A final divorce decree which conveys property has the same force and effect as a deed and establishes title, whether or not the decree is recorded. Husband's conveyance of one-half interest in real property to new wife was voluntary and not for value and, thus, any interest she had in real property ceased at time of husband's death and did not take priority over later-recorded divorce decree between husband and prior wife which granted husband only a life-estate in property, with remainder interest to children; husband and new wife executed quitclaim deed to bolster mortgage loan application, purported $1 consideration was trivial in comparison to property's true value, and new wife failed to show she paid any consideration for property.
Newman v. Patton
(Georgia Supreme Court, March 22, 2010)
Pre-marital stock options which vested prior to the marriage, but were exercised during it, were former wife's separate property and not subject to equitable division. Wife's stock options that were awarded prior to marriage and vested during the marriage were marital assets subject to equitable division upon divorce if the options vested because of efforts made by either party during the course of the marriage; otherwise, they were wife's separate property.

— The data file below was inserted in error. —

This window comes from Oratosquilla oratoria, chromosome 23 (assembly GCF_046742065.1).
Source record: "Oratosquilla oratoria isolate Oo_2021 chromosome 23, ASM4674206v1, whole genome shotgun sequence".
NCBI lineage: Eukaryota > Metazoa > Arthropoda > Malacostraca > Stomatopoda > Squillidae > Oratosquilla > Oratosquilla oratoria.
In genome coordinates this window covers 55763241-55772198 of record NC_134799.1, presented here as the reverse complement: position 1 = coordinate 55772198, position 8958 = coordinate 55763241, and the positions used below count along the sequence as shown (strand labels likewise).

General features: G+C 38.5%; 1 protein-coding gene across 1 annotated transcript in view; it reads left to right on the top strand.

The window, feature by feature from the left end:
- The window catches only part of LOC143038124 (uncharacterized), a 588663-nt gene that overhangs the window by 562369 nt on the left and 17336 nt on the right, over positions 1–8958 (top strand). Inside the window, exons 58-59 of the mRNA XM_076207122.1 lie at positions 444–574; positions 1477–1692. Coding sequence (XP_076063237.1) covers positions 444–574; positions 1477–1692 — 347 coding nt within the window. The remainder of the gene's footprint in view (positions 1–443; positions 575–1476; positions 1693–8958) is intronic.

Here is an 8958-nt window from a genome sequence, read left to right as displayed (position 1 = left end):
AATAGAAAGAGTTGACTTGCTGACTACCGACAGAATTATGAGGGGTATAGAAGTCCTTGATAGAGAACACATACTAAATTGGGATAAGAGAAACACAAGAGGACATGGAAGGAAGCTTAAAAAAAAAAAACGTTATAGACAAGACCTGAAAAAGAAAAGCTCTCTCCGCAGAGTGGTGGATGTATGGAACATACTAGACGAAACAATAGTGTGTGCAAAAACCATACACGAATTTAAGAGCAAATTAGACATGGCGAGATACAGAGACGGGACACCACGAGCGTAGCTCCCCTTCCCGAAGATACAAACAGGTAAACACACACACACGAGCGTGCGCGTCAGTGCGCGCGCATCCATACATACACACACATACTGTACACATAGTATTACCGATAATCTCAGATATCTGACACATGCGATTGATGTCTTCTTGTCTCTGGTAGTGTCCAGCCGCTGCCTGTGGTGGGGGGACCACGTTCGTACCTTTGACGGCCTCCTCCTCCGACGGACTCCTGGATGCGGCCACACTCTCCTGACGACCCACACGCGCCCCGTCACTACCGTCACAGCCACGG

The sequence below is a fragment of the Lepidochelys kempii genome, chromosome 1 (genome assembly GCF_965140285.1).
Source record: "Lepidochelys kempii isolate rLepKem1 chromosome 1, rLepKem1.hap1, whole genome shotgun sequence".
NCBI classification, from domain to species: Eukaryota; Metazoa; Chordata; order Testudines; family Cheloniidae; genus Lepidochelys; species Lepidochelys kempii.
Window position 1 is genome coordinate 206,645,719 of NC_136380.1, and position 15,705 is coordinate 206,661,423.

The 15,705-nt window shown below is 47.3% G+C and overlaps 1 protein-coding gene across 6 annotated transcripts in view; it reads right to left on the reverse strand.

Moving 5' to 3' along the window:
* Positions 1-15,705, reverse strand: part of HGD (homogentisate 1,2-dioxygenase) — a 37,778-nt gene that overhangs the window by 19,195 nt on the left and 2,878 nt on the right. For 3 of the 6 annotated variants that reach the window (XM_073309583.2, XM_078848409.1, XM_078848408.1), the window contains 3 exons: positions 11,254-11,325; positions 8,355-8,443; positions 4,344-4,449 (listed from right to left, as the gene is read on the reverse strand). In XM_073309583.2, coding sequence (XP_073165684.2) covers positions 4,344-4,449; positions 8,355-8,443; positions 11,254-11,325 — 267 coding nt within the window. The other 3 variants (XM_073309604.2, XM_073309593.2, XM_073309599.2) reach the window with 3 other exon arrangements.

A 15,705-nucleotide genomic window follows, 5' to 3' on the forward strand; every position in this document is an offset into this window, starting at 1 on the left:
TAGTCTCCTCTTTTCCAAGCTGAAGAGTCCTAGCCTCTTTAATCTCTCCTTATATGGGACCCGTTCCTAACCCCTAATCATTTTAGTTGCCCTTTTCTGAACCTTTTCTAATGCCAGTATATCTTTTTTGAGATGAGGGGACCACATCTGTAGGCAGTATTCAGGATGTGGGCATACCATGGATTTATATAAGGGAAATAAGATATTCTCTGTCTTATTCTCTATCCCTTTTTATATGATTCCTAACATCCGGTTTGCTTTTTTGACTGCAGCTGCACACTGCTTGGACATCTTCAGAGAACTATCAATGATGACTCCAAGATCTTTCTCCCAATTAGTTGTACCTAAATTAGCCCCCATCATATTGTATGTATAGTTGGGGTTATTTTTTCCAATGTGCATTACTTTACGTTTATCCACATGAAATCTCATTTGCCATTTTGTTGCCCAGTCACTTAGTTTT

Nunez v. Nunez
(Florida District Court of Appeal, Fifth District, March 12, 2010)
Trial court's valuation of husband's majority interest in closely-held corporation, a marital asset that represented 93 percent of husband's equitable distribution award incident to divorce, was not supported by competent substantial evidence; corporation was not profitable, and husband's business valuation expert testified that corporation had no marketable value, yet trial court valued husband's 51-percent interest at $1.53 million based on evidence of a third party's letter of intent offering $3 million to purchase the business, even though third party had never conducted due diligence and was insolvent at time of divorce.
Roden v. Roden
(Alabama Court of Civil Appeals, March 12, 2010)
Court was without authority to divest husband of interest in marital residence and award same interest to adult children of parties.
Bhati v. Bhati
(Louisiana Court of Appeal, Third Circuit, March 10, 2010)